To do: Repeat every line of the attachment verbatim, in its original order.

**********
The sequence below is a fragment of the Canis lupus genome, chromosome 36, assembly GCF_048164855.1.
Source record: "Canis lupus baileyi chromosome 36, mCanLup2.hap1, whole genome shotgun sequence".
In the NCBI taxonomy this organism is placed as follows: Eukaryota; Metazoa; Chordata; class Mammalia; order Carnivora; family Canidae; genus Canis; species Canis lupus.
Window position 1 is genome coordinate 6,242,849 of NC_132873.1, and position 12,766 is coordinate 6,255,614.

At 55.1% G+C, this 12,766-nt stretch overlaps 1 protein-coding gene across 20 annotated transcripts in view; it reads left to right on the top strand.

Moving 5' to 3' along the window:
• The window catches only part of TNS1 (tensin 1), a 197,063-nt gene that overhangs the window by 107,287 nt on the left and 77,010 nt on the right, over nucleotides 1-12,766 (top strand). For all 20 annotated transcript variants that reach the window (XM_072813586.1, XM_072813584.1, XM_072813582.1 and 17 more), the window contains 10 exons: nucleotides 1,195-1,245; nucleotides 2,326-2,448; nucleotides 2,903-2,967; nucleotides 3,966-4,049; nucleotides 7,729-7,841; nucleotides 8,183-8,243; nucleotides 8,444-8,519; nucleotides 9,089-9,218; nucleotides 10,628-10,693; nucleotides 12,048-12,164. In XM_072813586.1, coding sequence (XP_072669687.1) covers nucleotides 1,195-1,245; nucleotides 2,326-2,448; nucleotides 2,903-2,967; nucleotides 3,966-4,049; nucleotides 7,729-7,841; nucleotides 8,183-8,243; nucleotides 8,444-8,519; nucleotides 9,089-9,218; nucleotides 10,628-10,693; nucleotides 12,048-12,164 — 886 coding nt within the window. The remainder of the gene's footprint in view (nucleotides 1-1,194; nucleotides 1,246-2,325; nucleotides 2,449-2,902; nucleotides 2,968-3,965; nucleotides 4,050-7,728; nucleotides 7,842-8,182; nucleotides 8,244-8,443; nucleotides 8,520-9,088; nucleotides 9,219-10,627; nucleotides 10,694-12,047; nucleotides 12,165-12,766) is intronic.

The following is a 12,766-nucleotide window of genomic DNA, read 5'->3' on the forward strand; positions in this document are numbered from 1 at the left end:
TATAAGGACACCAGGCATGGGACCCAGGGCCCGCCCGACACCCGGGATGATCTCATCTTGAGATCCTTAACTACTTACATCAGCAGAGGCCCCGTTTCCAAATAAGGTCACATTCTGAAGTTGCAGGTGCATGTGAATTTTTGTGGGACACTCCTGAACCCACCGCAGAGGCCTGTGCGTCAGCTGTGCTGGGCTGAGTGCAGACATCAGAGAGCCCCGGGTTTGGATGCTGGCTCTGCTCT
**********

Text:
The sequence below is a fragment of the Canis lupus genome, chromosome 36, assembly GCF_048164855.1.
Source record: "Canis lupus baileyi chromosome 36, mCanLup2.hap1, whole genome shotgun sequence".
In the NCBI taxonomy this organism is placed as follows: Eukaryota; Metazoa; Chordata; class Mammalia; order Carnivora; family Canidae; genus Canis; species Canis lupus.
Window position 1 is genome coordinate 6,242,849 of NC_132873.1, and position 12,766 is coordinate 6,255,614.

At 55.1% G+C, this 12,766-nt stretch overlaps 1 protein-coding gene across 20 annotated transcripts in view; it reads left to right on the top strand.

Moving 5' to 3' along the window:
• The window catches only part of TNS1 (tensin 1), a 197,063-nt gene that overhangs the window by 107,287 nt on the left and 77,010 nt on the right, over nucleotides 1-12,766 (top strand). For all 20 annotated transcript variants that reach the window (XM_072813586.1, XM_072813584.1, XM_072813582.1 and 17 more), the window contains 10 exons: nucleotides 1,195-1,245; nucleotides 2,326-2,448; nucleotides 2,903-2,967; nucleotides 3,966-4,049; nucleotides 7,729-7,841; nucleotides 8,183-8,243; nucleotides 8,444-8,519; nucleotides 9,089-9,218; nucleotides 10,628-10,693; nucleotides 12,048-12,164. In XM_072813586.1, coding sequence (XP_072669687.1) covers nucleotides 1,195-1,245; nucleotides 2,326-2,448; nucleotides 2,903-2,967; nucleotides 3,966-4,049; nucleotides 7,729-7,841; nucleotides 8,183-8,243; nucleotides 8,444-8,519; nucleotides 9,089-9,218; nucleotides 10,628-10,693; nucleotides 12,048-12,164 — 886 coding nt within the window. The remainder of the gene's footprint in view (nucleotides 1-1,194; nucleotides 1,246-2,325; nucleotides 2,449-2,902; nucleotides 2,968-3,965; nucleotides 4,050-7,728; nucleotides 7,842-8,182; nucleotides 8,244-8,443; nucleotides 8,520-9,088; nucleotides 9,219-10,627; nucleotides 10,694-12,047; nucleotides 12,165-12,766) is intronic.

The following is a 12,766-nucleotide window of genomic DNA, read 5'->3' on the forward strand; positions in this document are numbered from 1 at the left end:
TATAAGGACACCAGGCATGGGACCCAGGGCCCGCCCGACACCCGGGATGATCTCATCTTGAGATCCTTAACTACTTACATCAGCAGAGGCCCCGTTTCCAAATAAGGTCACATTCTGAAGTTGCAGGTGCATGTGAATTTTTGTGGGACACTCCTGAACCCACCGCAGAGGCCTGTGCGTCAGCTGTGCTGGGCTGAGTGCAGACATCAGAGAGCCCCGGGTTTGGATGCTGGCTCTGCTCT